CALL FOR PAPERS
Ubiquitous Data Mining for Mobile and Distributed Environments
Joint 12th European Conference on Machine Learning (ECML'01)
and 5th European Conference on Principles and Practice of Knowledge
Discovery in Databases (PKDD'01)
September 3-7, 2001, Freiburg, Germany
Hillol Kargupta, University of Maryland Baltimore County, USA
(410) 455-3972, email@example.com.
Krishnamoorthy Sivakumar, Washington State University, USA
(509) 335-4969, firstname.lastname@example.org.
Ruediger Wirth, DaimlerChrysler AG, Germany
+49 731 505 2946, email@example.com.
Elisa Bertino, University of Milan, Italy
Bertrand du Castel, Schlumberger, USA
Pete Edwards, University of Aberdeen, UK
Joydeep Ghosh, The University of Texas at Austin, USA
Robert Grossman, University of Illinois at Chicago, USA
Jochen Hipp, Wilhelm-Schickard-Institute, Germany
Anupam Joshi, University of Maryland Baltimore County, USA
Vipin Kumar, University of Minnesota, USA
Michael May, GMD - German National Research Center for Information
Sally McClean, University of Ulster, UK
Erich Neuhold, GMD - German National Research Center for Information
Technology and University of Darmstadt, Germany
Andreas L. Prodromidis, Columbia University, USA
Mehmet Sayal, HP Lab, USA
Nandit Soparkar, University of Michigan, USA
Parthasarathy Srinivasan, Ohio State University, USA
Peter I. Scheuermann, Northwestern University, USA
Yelena Yesha, University of Maryland Baltimore County, USA
Scope of the Workshop:
Knowledge discovery and data mining (KDD) deal with the problem of
extracting interesting associations, classifiers, clusters, and other
patterns from data. KDD is playing an increasingly important role
business, scientific, and engineering applications because of the growing
availability of data in electronic format. The advent of laptops,
palmtops, cell phones, and wearable computers is also making ubiquitous
access to large quantity of data possible. Advanced analysis of data for
extracting useful knowledge is the next natural step in the world of
This workshop will focus on the state-of-the-art technology for
ubiquitous data mining (UDM) in mobile and distributed environments.
Accessing and analyzing data from a ubiquitous computing device offer many
challenges. For example, the benefits of ubiquitous presence usually do
not come for free. UDM introduces additional cost due to communication,
computation, security, and other factors. So one of the objectives of UDM
is to mine data while minimizing the cost of ubiquitous presence.
Human-computer interaction is another challenging aspect of UDM.
Visualizing patterns like, classifiers, clusters, associations and others,
in portable devices are usually difficult. The small display areas offer
serious challenges to interactive data mining environments. Data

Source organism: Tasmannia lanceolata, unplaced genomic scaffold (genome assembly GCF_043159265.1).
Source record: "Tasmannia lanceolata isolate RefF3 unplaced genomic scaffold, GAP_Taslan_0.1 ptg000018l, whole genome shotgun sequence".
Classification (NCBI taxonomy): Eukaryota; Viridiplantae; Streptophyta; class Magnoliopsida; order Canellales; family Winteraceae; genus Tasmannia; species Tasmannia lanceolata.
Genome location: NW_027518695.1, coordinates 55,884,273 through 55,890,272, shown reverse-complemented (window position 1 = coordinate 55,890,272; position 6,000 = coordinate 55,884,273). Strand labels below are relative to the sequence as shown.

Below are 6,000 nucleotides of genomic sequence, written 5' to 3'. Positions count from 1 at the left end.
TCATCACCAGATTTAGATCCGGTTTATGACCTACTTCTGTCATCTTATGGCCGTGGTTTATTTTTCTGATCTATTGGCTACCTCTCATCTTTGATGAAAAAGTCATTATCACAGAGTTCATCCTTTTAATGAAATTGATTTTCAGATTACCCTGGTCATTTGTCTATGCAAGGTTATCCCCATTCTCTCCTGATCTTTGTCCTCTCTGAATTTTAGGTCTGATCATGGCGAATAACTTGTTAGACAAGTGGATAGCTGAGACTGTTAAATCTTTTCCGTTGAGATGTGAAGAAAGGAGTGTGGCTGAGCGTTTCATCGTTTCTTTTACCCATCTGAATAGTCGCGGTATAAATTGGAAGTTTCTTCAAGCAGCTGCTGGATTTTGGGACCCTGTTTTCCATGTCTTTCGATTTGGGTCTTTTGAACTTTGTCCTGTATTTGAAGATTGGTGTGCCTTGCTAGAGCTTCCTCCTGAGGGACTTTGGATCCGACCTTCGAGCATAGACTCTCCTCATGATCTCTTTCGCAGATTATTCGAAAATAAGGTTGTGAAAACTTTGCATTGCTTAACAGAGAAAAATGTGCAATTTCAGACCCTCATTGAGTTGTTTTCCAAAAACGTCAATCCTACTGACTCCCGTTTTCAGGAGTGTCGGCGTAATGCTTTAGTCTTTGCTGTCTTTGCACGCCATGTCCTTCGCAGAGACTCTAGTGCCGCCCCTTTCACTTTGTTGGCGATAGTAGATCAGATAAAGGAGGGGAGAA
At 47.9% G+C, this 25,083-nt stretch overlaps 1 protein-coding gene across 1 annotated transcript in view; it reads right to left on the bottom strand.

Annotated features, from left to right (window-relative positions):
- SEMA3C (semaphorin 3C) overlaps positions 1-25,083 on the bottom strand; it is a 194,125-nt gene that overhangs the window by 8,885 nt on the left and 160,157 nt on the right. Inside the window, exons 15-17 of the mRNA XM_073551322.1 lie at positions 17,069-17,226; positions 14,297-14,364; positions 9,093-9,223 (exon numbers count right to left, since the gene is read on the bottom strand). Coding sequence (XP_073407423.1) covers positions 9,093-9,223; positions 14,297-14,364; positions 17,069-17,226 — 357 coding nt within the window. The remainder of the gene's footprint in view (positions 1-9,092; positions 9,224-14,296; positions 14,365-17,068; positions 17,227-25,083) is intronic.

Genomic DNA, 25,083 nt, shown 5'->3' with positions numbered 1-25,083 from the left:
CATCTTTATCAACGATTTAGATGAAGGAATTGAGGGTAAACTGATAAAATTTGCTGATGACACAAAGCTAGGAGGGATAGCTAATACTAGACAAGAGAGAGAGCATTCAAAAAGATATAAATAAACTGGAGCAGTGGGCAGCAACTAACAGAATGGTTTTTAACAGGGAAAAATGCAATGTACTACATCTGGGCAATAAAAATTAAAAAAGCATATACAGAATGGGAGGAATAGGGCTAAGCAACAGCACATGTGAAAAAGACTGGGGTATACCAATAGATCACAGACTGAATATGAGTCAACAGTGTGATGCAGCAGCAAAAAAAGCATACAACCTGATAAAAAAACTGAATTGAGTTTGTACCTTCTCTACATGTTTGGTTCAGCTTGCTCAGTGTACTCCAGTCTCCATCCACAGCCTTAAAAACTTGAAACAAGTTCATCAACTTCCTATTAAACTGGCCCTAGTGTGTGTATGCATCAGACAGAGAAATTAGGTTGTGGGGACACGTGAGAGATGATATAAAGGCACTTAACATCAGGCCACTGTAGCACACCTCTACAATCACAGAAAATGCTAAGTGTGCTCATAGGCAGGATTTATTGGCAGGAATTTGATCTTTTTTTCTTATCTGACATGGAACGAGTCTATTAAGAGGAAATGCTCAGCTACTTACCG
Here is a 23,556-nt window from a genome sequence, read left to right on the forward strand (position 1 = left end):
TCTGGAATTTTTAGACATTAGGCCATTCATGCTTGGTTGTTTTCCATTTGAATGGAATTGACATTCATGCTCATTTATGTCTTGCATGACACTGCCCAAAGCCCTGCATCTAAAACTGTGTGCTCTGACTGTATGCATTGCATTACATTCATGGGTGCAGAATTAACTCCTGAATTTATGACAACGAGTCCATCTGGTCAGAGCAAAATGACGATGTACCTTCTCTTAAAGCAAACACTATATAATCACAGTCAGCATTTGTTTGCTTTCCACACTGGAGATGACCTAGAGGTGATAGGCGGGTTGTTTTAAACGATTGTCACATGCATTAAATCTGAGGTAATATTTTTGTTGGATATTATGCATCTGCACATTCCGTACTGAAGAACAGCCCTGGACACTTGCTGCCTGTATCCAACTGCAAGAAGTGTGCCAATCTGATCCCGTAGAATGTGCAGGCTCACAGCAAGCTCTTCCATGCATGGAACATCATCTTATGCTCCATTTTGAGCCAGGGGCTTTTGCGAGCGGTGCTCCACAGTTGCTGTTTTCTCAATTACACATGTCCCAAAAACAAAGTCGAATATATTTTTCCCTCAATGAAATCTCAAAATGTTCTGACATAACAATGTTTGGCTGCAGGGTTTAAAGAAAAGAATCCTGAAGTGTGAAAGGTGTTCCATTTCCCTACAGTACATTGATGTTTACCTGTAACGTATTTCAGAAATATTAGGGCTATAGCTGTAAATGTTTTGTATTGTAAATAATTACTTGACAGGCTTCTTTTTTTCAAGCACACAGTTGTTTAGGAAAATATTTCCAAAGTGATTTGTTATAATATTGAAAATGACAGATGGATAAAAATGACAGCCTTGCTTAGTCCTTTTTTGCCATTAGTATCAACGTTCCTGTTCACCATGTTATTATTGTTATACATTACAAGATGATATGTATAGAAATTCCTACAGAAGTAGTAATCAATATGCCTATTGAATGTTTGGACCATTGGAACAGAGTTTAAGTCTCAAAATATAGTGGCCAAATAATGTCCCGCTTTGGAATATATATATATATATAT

management in a mobile environment is also a challenging issue. Moreover,
the sociological and psychological aspects of the integration between data
mining technology and our lifestyle are yet to be explored.
We need to develop the technology to offer the benefits of KDD in a
ubiquitous fashion in such a way that the cost of ubiquitous presence is
minimized. This workshop will focus on this emerging technology.
The topics of interest include, but are not limited to:
1. Theoretical foundation of UDM.
2. Methods and algorithms: Advanced algorithms for mobile and distributed
3. Data management issues, mark-up languages, and other data
representation techniques; integration with database applications for
4. Architectural issues: Architecture, control, security, and
5. Specialized mobile devices for UDM.
6. Experimental systems: Development of experimental systems, performance
7. Software agents and UDM: Agent based approaches in UDM, Agent
interaction---cooperation, collaboration, negotiation, organizational
8. Applications of UDM: Application in business, science, engineering,
medicine, and other disciplines.
9. Human-computer interaction: Human-computer interaction in UDM,
multi-user interaction in UDM.
10. Location management issues in UDM.
11. Technology for web-based applications of UDM.
08/06/2001 --- Paper submission deadline
29/06/2001 --- Paper acceptance notification
13/07/2001 --- Paper camera-ready deadline
27/07/2001 --- Workshop proceedings (camera- and Web-ready)
All papers must be submitted to the following address:
School of Electrical Engineering and Computer Science
Washington State University
Pullman, WA 99164-2752
Phone: (509) 335-4969
Fax: (509) 335-3818
Electronic submission (postscript or pdf) is highly encouraged.
Please include the following in your email subject line:
PKDD-UDM 2001 Submission: <First Author Name>
For hard-copy submission, please send three (3) copies of the full paper
to the above address. If you are making a hardcopy submission, please also
send an email containing the author(s) and title for your submission to
1) be a maximum of 20 pages (A4 or Letter),
2) have a line spacing of 1.5,
3) use no smaller than a 12pt font, and
4) have at least a 1 inch (25 mm) margin on each side
The accepted papers will be published in the workshop proceedings. It will
be printed by the ECML/PKDD organizers and distributed among registered
participants of the workshop. In addition, there will be a joint
Web-publication of all the workshop proceedings after the PKDD-ECML
This message was posted through the fuzzy mailing list.
(1) To subscribe to this mailing list, send a message body of
"SUB FUZZY-MAIL myFirstName mySurname" to firstname.lastname@example.org
(2) To unsubscribe from this mailing list, send a message body of
"UNSUB FUZZY-MAIL" or "UNSUB FUZZY-MAIL email@example.com"
(3) To reach the human who maintains the list, send mail to
(4) WWW access and other information on Fuzzy Sets and Logic see
(5) WWW archive: http://www.dbai.tuwien.ac.at/marchives/fuzzy-mail/index.html
This archive was generated by hypermail 2b30 : Wed Mar 28 2001 - 13:27:30 MET DST